Biologist hard one to rattle Fascination with snakes leads to research project

Posted: Friday, October 22, 2004

 

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  Seventeen northern pacific rattlesnakes await release from a small container at John Rohrer's home north of Winthrop, Wash., Oct. 2, 2004. The study of the survival of relocated snakes is Rohrer's pet project. It is not funded by any government agency. He said he's doing it out of fascination with the snakes. AP Photo/The Wenatchee World, K.

John Rohrer, a Forest Service wildlife biologist, takes snakes from a plastic terrarium and releases them at the mouth of a den, under a large rock on the Okanogan National Forest west of Twisp, Wash., Oct. 2, 2004. The study of the survival of relocated snakes is Rohrer's pet project. It is not funded by any government agency. He said he's doing it out of fascination with the snakes.

AP Photo/The Wenatchee World, K.

TWISP, Wash. John Rohrer smiled broadly as, one by one, 17 rattlesnakes slid slowly down the dark hole that will be their new home this winter.

There were no spitting tongues or threatening rattles as he lifted each with 4-foot long tongs and placed their heads at the den's entrance at the base of a table-sized rock. A few circled around and poked their heads out into the sunshine, but willingly slithered back into darkness and out of sight when coaxed.

After keeping these rogue rattlers caught this summer in people's yards and driveways in a terrarium in his back yard, the U.S. Forest Service biologist was clearly happy to be releasing them into the wild. He selected the most remote den he's found, west of Twisp on the Okanogan National Forest, miles from the nearest human home.

The released snakes were headed 6 to 8 feet below the surface, where they'll hibernate with an established den this winter before emerging in late March or early April.

Over the next few years, Rohrer will return to this Northern Pacific rattlesnake den each spring, hoping to learn if enough of the relocated snakes survive to make the effort worthwhile.

 

Seventeen northern pacific rattlesnakes await release from a small container at John Rohrer's home north of Winthrop, Wash., Oct. 2, 2004. The study of the survival of relocated snakes is Rohrer's pet project. It is not funded by any government agency. He said he's doing it out of fascination with the snakes.

AP Photo/The Wenatchee World, K.

The study is his own pet project, and is not funded by an agency, since the snake is common and an unprotected species. He said he's doing it out of fascination for the snakes.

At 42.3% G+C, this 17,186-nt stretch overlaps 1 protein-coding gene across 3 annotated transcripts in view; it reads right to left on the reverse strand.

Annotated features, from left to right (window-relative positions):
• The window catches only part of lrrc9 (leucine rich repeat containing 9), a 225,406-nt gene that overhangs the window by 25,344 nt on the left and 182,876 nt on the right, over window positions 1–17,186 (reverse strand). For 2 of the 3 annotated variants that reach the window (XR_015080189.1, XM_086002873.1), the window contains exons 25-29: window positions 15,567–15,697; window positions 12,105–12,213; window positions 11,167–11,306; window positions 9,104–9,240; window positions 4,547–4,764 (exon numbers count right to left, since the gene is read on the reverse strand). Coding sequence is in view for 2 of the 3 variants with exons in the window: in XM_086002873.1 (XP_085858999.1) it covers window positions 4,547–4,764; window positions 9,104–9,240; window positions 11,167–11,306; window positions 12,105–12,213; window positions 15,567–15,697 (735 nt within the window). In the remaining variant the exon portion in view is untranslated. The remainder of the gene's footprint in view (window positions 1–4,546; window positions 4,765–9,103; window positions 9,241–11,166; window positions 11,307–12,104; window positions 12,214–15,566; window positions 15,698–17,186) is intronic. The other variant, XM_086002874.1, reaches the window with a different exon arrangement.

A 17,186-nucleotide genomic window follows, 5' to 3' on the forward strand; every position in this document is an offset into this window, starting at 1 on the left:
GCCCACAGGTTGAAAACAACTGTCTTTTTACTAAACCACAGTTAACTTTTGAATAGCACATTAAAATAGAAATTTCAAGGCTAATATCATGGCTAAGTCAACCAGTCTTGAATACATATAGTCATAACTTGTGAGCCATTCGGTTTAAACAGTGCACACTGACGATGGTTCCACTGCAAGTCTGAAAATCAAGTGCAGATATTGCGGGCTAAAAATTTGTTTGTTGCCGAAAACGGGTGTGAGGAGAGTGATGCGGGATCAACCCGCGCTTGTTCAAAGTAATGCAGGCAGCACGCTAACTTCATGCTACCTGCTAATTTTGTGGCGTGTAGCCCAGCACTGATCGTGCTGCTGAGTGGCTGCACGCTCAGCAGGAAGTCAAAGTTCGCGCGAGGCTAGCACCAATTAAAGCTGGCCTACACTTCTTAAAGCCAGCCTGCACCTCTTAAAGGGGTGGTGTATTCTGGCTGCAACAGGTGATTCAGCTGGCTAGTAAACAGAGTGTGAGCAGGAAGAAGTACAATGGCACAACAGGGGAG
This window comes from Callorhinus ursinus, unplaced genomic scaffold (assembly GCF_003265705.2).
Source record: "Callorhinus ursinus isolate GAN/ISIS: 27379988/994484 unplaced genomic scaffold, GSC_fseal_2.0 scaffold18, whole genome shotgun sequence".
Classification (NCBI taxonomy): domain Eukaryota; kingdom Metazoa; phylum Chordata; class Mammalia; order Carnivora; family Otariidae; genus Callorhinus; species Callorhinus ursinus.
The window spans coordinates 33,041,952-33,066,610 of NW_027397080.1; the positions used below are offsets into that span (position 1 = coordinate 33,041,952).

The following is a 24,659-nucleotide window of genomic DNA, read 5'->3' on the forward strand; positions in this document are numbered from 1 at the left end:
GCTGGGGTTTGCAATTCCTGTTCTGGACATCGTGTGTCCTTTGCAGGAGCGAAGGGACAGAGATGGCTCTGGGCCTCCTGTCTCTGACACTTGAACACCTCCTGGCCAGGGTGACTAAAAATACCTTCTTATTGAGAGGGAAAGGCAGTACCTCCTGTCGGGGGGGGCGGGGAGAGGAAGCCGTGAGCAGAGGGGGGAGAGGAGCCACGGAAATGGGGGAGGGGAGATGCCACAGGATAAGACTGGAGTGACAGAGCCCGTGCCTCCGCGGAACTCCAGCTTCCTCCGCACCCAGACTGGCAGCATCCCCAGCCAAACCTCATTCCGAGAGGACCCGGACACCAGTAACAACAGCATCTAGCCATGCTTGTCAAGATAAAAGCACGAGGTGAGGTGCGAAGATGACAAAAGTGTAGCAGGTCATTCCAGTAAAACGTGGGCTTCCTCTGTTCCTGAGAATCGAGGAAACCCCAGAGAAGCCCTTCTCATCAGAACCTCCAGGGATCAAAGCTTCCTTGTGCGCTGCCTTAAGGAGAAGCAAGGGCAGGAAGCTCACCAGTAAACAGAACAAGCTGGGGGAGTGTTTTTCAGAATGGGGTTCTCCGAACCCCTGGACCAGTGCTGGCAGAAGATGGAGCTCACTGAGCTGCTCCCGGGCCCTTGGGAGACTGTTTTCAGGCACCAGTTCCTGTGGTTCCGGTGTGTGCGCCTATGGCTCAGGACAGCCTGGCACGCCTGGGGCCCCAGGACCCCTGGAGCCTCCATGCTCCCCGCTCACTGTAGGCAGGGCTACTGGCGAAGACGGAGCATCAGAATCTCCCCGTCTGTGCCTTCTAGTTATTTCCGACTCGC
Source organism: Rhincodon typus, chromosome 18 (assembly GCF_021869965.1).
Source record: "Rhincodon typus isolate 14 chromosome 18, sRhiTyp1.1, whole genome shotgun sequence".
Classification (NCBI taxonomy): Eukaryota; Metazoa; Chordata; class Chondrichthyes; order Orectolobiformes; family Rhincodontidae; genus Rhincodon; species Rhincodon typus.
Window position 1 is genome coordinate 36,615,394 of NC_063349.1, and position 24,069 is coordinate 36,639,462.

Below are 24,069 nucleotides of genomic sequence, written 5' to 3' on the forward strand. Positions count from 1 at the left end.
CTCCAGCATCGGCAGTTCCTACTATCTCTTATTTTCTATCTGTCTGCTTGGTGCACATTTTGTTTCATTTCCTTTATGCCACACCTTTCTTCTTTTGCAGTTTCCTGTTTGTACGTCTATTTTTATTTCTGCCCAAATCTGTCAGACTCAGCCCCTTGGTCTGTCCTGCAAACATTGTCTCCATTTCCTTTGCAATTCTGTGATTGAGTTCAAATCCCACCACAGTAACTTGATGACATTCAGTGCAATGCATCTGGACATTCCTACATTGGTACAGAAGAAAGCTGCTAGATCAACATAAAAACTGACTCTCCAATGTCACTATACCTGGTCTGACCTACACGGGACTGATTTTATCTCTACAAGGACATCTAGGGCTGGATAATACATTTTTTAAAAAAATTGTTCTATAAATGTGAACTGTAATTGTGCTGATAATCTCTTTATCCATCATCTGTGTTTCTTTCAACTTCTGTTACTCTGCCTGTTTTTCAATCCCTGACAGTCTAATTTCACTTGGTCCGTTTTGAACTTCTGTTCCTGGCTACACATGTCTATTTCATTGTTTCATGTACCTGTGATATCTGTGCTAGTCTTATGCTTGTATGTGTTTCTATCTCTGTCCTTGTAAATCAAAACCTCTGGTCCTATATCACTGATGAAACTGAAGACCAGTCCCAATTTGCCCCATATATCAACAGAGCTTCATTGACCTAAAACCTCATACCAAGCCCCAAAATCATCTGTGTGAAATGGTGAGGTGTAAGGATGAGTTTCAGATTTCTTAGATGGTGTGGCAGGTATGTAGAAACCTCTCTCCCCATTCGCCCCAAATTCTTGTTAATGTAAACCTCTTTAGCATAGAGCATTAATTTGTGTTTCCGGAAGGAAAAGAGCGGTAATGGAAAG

Many people, however, kill rattlers if they find one on their property.

''I can understand it if you have pets or kids,'' he said. ''To me, it's just a matter of being aware they're there. They're not aggressive at all. I've handled probably a hundred rattlesnakes. Every once in a while, one will rattle and strike at everything that moves. But nine out of 10 times, I think I could probably reach in and grab it and it wouldn't bite me.''

In some areas of the Methow Valley, people have killed off entire populations by finding the den and dynamiting it, or sealing the entrance shut with cement, he said.

From a scientific standpoint, that can't be a good thing, he said.

''They're part of the food chain. They eat rodents. And they're eaten by redtail hawks and other species,'' he said. ''If you remove a whole bunch of one part of the food chain, it must affect the other parts.''

Rohrer said a study of timber rattlesnakes in the northeastern United States suggests that the snakes aren't likely to survive when moved from one den to another. They also usually die when relocated in mid-summer outside their range of one to three miles, before they've keyed in on a new den.

That's why he keeps the snakes through the summer, feeding them mice, chipmunks or rats, and releasing them just before winter hibernation.

In addition to caring for the nuisance snakes, Rohrer spends his summer weekends looking for new dens. He knows the locations of 10 rattlesnake dens in the Methow Valley; two he found by gluing a transmitter to a snake in the fall, releasing it where he found it, and then following it to its den.

This was his second year to collect and release unwanted snakes at the remote den. Before the expedition to the site, Rohrer solicited help from his wife, Kelly, at their home north of Winthrop.

She held each snake's head in a clear plastic tube while her husband injected a small, bar-coded pellet similar to the microchips used to identify pets.

At a nearby picnic table in their back yard, their daughter, Rebekah, wrote down each number, along with the snake's length, weight and number of rattles while her father took the measurements.

The snakes were lively, and regularly gave warning with a shake of their rattles.

The buzzing continued after Rohrer took a small plastic box containing the 17 snakes from the trunk of his car and carried it through waist-high bushes to a steep, rocky hillside topped with cliffs.

But the moment he set down the container and opened the lid, the rattling subsided. They seemed to wait patiently without trying to escape as Rohrer methodically lifted each one with his tongs and placed it at the den's entrance, waiting for it to slither out of sight before lifting the next.

It was almost as if these rattlers knew they were finally home.



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